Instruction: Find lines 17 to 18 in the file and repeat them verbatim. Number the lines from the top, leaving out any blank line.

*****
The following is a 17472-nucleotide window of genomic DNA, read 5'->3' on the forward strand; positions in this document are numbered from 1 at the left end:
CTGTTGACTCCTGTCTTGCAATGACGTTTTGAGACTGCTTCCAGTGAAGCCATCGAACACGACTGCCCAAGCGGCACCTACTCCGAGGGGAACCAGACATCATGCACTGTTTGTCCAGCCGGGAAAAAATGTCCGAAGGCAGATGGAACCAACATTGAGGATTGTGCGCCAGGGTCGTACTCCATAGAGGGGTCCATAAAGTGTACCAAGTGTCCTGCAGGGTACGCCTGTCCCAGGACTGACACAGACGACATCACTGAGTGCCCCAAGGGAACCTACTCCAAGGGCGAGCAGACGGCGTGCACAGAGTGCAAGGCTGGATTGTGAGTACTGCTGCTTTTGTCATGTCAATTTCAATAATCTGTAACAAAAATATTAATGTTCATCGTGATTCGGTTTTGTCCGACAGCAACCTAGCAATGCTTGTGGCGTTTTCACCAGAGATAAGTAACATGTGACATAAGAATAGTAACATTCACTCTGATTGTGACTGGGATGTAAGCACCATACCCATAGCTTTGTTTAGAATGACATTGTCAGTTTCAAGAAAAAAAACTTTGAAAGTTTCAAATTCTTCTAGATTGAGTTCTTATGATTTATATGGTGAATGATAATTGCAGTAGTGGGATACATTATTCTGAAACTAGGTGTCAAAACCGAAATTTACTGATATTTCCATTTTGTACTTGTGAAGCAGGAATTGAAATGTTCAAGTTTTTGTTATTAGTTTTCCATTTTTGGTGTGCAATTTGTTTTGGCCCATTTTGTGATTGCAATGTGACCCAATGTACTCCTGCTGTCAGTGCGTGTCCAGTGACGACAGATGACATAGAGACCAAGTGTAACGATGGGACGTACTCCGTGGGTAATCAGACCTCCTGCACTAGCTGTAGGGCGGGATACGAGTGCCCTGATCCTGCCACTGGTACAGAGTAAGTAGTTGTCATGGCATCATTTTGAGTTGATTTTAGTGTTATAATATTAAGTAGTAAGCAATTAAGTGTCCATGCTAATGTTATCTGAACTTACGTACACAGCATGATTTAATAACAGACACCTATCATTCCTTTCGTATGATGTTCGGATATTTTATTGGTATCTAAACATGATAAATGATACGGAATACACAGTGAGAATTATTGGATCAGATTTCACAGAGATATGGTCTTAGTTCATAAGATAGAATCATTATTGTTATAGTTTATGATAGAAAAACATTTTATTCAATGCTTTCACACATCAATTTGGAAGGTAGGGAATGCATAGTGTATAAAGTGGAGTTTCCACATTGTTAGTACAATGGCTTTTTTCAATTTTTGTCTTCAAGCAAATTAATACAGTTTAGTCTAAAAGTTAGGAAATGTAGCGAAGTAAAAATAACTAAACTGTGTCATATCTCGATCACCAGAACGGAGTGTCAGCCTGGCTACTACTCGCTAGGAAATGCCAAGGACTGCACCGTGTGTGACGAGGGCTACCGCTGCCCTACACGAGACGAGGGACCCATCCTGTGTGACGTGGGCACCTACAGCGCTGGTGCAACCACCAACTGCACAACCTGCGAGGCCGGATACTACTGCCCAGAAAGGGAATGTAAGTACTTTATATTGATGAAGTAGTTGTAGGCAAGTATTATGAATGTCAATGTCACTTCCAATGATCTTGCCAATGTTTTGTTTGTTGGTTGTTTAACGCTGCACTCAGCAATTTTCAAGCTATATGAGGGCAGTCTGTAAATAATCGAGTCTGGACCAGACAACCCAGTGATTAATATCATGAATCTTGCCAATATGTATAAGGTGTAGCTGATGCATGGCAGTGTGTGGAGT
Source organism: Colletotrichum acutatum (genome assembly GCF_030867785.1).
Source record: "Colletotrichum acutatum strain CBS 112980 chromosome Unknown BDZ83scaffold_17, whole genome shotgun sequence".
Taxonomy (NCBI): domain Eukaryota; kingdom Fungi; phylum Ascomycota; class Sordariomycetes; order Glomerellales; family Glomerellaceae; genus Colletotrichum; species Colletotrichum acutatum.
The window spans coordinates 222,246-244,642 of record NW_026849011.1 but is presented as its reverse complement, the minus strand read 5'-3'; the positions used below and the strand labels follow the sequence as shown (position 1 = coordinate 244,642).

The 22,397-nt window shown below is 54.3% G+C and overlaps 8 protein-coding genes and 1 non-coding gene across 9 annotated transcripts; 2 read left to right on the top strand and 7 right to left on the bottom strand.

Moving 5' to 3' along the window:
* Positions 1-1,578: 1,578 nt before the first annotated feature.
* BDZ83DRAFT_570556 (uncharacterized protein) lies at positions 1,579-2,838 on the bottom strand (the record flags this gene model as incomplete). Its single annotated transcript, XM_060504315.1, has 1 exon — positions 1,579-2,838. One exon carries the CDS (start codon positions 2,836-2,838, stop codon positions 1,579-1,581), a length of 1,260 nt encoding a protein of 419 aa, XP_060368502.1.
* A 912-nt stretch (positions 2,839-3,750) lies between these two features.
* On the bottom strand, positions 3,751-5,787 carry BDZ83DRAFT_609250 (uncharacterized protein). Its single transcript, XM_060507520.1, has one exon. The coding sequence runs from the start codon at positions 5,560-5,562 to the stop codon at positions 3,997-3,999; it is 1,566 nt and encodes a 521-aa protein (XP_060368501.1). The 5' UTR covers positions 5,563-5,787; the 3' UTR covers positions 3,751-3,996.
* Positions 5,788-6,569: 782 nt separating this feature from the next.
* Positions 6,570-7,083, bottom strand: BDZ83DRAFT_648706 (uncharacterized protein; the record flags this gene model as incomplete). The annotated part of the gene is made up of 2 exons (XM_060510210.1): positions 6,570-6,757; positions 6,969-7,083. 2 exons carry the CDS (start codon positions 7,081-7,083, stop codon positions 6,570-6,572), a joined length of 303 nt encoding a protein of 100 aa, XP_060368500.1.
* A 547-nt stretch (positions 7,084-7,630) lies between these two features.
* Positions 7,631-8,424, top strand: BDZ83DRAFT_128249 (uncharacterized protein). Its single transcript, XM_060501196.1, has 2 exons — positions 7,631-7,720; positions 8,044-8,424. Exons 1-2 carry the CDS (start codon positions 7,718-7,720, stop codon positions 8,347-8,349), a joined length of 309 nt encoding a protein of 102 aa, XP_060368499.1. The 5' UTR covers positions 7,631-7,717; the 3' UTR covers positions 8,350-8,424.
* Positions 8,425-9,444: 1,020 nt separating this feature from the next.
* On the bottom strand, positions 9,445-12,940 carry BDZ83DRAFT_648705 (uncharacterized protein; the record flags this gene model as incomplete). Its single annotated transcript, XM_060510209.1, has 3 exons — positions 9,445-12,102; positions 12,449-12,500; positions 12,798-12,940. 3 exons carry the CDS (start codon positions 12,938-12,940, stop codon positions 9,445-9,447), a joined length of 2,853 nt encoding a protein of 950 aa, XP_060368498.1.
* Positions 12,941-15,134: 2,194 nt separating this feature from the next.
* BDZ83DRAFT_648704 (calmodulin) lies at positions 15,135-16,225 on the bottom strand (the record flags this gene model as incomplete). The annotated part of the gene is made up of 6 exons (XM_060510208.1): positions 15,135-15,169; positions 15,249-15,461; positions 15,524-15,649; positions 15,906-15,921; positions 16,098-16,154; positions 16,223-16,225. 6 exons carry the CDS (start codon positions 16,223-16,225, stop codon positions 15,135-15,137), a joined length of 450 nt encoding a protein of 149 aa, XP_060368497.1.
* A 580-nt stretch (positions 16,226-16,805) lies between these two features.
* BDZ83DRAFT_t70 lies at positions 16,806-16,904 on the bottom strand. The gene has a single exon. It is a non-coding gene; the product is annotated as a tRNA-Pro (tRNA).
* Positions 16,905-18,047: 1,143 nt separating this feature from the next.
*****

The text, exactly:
* Positions 8,425-9,444: 1,020 nt separating this feature from the next.
* On the bottom strand, positions 9,445-12,940 carry BDZ83DRAFT_648705 (uncharacterized protein; the record flags this gene model as incomplete). Its single annotated transcript, XM_060510209.1, has 3 exons — positions 9,445-12,102; positions 12,449-12,500; positions 12,798-12,940. 3 exons carry the CDS (start codon positions 12,938-12,940, stop codon positions 9,445-9,447), a joined length of 2,853 nt encoding a protein of 950 aa, XP_060368498.1.